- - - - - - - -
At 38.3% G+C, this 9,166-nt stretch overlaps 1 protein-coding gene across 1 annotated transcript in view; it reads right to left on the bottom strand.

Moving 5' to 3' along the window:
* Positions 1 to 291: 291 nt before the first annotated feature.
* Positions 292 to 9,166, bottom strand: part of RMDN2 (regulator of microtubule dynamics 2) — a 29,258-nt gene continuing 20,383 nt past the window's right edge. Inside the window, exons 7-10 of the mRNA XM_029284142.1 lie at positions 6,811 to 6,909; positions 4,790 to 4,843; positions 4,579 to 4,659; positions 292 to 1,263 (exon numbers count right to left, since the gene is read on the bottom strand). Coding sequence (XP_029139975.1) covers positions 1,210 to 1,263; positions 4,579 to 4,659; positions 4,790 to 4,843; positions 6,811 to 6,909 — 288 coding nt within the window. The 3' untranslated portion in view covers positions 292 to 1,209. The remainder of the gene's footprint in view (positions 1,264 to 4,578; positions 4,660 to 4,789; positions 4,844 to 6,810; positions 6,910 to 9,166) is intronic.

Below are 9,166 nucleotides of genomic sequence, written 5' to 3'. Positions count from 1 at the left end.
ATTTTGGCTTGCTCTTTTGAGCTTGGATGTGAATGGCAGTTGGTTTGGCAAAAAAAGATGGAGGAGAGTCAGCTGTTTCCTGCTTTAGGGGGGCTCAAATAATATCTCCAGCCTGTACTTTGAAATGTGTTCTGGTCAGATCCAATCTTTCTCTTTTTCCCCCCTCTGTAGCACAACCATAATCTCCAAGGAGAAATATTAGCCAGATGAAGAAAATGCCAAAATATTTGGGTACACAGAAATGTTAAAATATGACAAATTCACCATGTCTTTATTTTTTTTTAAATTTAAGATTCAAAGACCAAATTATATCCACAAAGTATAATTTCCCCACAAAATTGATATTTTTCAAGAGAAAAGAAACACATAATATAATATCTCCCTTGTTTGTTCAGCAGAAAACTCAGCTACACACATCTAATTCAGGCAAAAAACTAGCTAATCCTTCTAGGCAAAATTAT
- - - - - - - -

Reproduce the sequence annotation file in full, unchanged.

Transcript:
At 38.3% G+C, this 9,166-nt stretch overlaps 1 protein-coding gene across 1 annotated transcript in view; it reads right to left on the bottom strand.

Moving 5' to 3' along the window:
* Positions 1 to 291: 291 nt before the first annotated feature.
* Positions 292 to 9,166, bottom strand: part of RMDN2 (regulator of microtubule dynamics 2) — a 29,258-nt gene continuing 20,383 nt past the window's right edge. Inside the window, exons 7-10 of the mRNA XM_029284142.1 lie at positions 6,811 to 6,909; positions 4,790 to 4,843; positions 4,579 to 4,659; positions 292 to 1,263 (exon numbers count right to left, since the gene is read on the bottom strand). Coding sequence (XP_029139975.1) covers positions 1,210 to 1,263; positions 4,579 to 4,659; positions 4,790 to 4,843; positions 6,811 to 6,909 — 288 coding nt within the window. The 3' untranslated portion in view covers positions 292 to 1,209. The remainder of the gene's footprint in view (positions 1,264 to 4,578; positions 4,660 to 4,789; positions 4,844 to 6,810; positions 6,910 to 9,166) is intronic.

Below are 9,166 nucleotides of genomic sequence, written 5' to 3'. Positions count from 1 at the left end.
ATTTTGGCTTGCTCTTTTGAGCTTGGATGTGAATGGCAGTTGGTTTGGCAAAAAAAGATGGAGGAGAGTCAGCTGTTTCCTGCTTTAGGGGGGCTCAAATAATATCTCCAGCCTGTACTTTGAAATGTGTTCTGGTCAGATCCAATCTTTCTCTTTTTCCCCCCTCTGTAGCACAACCATAATCTCCAAGGAGAAATATTAGCCAGATGAAGAAAATGCCAAAATATTTGGGTACACAGAAATGTTAAAATATGACAAATTCACCATGTCTTTATTTTTTTTTAAATTTAAGATTCAAAGACCAAATTATATCCACAAAGTATAATTTCCCCACAAAATTGATATTTTTCAAGAGAAAAGAAACACATAATATAATATCTCCCTTGTTTGTTCAGCAGAAAACTCAGCTACACACATCTAATTCAGGCAAAAAACTAGCTAATCCTTCTAGGCAAAATTAT